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Climate change decisions are impacted by beliefs about others

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Climate change decisions are impacted by beliefs about others

New research published by the Centre for Competitive Advantage in the Global Economy (CAGE) at the University of Warwick shows how big decisions on dilemmas that depend on social action, such as climate change, can be impacted by beliefs about others.

The authors, Neha Bose and Daniel Sgroi, use a novel combination of techniques to evaluate how a person’s ‘Theory of Mind’ is developed through social interaction, based not just on cognitive skill, but as a set of beliefs one develops about others.

Importantly the paper examines how people adjust their behaviour due to their belief formation of their opponent. This goes against conventional wisdom which associates decision-making with abilities like intelligence and individual characteristics like gender, age etc.

The researchers analysed the interactions to help them understand how ‘Theory of Mind’ is developed and they found language was vital. By allowing the participants to chat before the two strategy games, the players built a set of beliefs or ‘Theory of Mind’ about the other person which the researchers found was vital in their decision-making. This ‘small talk’ or trivial communication helps people to learn about each other which in turn helps them to predict how others are likely to behave in strategic situations.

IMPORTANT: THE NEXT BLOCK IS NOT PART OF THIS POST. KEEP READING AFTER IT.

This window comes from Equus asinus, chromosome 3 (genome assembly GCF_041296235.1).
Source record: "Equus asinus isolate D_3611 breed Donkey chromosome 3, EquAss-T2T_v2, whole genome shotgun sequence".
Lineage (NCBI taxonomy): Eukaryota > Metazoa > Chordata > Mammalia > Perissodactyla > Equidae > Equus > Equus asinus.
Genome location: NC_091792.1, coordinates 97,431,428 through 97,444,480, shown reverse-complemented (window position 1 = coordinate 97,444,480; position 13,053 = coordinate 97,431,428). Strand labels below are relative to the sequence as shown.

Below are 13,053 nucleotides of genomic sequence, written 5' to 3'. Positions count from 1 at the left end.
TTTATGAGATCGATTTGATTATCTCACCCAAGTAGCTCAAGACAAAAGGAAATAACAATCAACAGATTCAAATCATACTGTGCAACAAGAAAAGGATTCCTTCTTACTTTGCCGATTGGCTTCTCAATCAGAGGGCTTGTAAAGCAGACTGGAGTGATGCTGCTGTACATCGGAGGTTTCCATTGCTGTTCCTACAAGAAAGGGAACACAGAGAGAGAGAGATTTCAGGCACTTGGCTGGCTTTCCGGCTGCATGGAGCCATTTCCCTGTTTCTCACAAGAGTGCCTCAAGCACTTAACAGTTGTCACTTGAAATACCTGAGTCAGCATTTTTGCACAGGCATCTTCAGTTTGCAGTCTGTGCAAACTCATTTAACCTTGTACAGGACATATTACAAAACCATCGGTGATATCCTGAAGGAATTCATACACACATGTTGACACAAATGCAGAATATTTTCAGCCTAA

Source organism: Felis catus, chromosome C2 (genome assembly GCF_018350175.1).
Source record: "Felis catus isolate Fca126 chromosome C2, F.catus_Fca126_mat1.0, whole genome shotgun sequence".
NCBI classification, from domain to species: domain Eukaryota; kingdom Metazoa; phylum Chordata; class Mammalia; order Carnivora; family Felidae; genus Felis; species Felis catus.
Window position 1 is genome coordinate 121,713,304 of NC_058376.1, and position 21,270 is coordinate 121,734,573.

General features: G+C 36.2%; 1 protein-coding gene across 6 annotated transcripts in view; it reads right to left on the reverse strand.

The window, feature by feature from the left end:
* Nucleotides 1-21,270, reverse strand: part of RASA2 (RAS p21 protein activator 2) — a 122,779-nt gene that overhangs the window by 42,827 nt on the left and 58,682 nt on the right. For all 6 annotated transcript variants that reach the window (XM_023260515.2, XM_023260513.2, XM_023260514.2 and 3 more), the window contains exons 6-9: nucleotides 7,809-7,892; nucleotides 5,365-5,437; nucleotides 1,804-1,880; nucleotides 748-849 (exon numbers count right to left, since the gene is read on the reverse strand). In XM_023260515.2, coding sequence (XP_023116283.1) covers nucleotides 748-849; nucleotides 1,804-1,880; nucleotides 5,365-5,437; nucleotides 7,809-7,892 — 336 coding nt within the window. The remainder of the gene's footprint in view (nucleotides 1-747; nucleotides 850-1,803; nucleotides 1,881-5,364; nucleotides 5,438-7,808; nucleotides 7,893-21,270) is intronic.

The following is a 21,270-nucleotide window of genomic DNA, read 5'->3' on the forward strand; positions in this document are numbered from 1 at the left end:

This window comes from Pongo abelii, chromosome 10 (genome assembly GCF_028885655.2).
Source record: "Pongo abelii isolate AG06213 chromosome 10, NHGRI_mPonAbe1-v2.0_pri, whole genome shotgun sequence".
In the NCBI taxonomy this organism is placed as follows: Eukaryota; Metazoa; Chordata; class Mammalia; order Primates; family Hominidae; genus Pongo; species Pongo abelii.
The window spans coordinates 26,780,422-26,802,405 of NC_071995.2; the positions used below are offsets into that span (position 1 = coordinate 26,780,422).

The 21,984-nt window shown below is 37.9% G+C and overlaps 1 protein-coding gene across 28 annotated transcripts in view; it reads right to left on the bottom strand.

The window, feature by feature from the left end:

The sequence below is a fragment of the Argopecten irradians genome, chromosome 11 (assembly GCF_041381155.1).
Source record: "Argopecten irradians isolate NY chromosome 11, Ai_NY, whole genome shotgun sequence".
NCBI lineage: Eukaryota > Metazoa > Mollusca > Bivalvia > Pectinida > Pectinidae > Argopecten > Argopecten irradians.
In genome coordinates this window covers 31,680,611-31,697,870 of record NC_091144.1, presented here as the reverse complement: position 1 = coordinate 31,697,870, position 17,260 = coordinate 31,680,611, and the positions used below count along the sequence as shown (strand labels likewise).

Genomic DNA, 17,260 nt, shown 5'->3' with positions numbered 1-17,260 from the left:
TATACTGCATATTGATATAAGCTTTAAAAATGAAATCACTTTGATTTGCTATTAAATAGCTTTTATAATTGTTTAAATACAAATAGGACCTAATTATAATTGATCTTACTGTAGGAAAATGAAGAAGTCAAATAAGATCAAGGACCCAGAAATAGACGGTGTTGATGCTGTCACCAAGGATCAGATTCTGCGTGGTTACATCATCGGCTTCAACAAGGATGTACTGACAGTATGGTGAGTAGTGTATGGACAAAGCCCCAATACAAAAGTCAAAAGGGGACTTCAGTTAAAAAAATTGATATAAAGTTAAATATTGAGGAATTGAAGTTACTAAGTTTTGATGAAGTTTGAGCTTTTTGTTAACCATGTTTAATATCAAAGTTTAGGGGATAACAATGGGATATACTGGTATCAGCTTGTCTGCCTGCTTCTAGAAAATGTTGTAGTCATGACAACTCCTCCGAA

They found that partners who used a greater number of words, evoking dominance and humour are believed to be extraverted. Whilst those who use fewer words, with less dominant content and less humour are associated with neuroticism.

Through their study, the authors found that beliefs about type are also biased by the players own type. Extraverts are particularly prone to ‘complementary self-projection bias’ and overlook the negativity in others. This perceived similarity causes people to expect like-minded individuals to act in a similar way when faced with the same situation. They project their extraversion or positive emotions onto their partners and overlook the partners’ negativity or neuroticism. However, the authors found that introverts are actually more likely to cooperate in order to avoid confrontation. The publication also shows that if the perceived difference between the player and the partner's personality is small, it is also more difficult to outwit an opponent.

The experiment was conducted between May and November 2018 and participants were undergraduate, postgraduate and staff members at the University. In total 338 subjects took part in the study, with 170 subjects in the control group and 168 in the ‘treatment’ group that they assessed. An experimental session lasted for approximately 75 minutes.

See the full working paper.